For example, if the first domino played is double-sixes (i.e., it has six pips on each end), then the second player can only attach a domino that also has a six on (at least) one side. Place the dominoes together end-on-end while matching identical numbers of spots. Note that once one end of a domino is attached to another, the adjoined end is now considered “closed,” and neither player can attach additional dominoes to that node. As such, for the duration of the game, there should never be more than two open ends anywhere on the table.

Depending on the size of your playing area, dominoes can get a bit “snaky”

Continuing play

If find yourself unable to play your turn because you don’t have any matching dominoes in your hand, then you must pass your turn. Also, if you are running out of space on the table, you’re allowed to place the next domino on whichever side of the open tile will turn it in the most useful direction. The first person to get rid of all seven of his or her dominoes in any given round is named the winner. The victor is then awarded points based on the aggregate number of spots left on their opponent’s remaining tiles.

If the players cannot finish a round due to a stalemate, then they simply show each other what tiles they have left and compare the total number of pips they have left. The person with the fewest total spots is the winner of that round, and he or she will receive a number of points equal to the difference between his or her total pips and their opponent’s. If there is a tie, then the person holding the tile with the smallest total number of dots is declared the winner. The players continue round after round until one player reaches the set number of points you agreed upon at the beginning of the game.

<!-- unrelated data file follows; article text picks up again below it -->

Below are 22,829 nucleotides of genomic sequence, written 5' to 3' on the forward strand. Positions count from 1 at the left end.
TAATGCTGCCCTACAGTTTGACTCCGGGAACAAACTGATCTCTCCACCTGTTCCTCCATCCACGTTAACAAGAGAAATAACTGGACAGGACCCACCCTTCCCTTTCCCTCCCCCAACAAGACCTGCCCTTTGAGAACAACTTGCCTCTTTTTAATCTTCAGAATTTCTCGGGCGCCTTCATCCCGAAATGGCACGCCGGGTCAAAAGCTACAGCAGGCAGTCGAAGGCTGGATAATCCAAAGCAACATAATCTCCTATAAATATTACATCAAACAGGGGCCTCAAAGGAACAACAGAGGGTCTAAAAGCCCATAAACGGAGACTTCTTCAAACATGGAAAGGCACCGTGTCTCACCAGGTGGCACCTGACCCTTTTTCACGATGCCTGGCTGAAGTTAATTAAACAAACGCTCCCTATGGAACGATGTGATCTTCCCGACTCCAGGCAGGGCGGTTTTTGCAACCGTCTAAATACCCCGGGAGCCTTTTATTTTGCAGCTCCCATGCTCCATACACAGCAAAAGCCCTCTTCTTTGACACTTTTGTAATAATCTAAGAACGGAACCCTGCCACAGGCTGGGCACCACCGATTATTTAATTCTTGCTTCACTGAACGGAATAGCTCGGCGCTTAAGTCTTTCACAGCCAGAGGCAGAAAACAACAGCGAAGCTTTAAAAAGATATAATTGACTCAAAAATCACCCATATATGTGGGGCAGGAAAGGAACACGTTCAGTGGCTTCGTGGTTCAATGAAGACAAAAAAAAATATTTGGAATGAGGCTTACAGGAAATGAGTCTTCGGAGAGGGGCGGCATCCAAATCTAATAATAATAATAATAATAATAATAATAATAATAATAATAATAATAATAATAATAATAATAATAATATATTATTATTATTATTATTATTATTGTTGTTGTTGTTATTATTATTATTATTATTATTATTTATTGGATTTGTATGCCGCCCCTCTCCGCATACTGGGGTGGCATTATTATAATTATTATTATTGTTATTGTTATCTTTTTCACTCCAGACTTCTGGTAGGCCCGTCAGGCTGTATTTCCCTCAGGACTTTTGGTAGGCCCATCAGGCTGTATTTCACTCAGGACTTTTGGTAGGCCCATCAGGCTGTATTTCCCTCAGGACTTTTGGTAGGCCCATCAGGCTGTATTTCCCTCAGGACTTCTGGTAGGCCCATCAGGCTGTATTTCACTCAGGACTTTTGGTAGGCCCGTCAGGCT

They say that variety is the spice of life! For example, throughout the gaming world, blackjack players dabble in variants such as “Blackjack Switch” or “Super Fun 21” (the latter of which allows players to split a hand up to four times, and if they have six cards totaling 20, they automatically win!). Texas Hold’em fans can spice things up by playing modified versions like “Unfold Poker,” which includes an additional side pot that the players who fold pre-flop can compete for. Similarly, dominoes players engage in several variations of block dominoes—including “draw dominoes” (also known as the “draw game”). 

In certain parts of the world, the “draw game” is even more popular than block dominoes. Players take fewer dominoes at the beginning of the game (two players would start with 7 tiles, three players with 5 tiles, four players with 4 tiles and five players with 3 tiles). But when a player is stuck without a tile to play, they can take a domino from the boneyard. When the sleeping dominoes run out, players who cannot make a play simply skip their turn (as they would in block dominoes).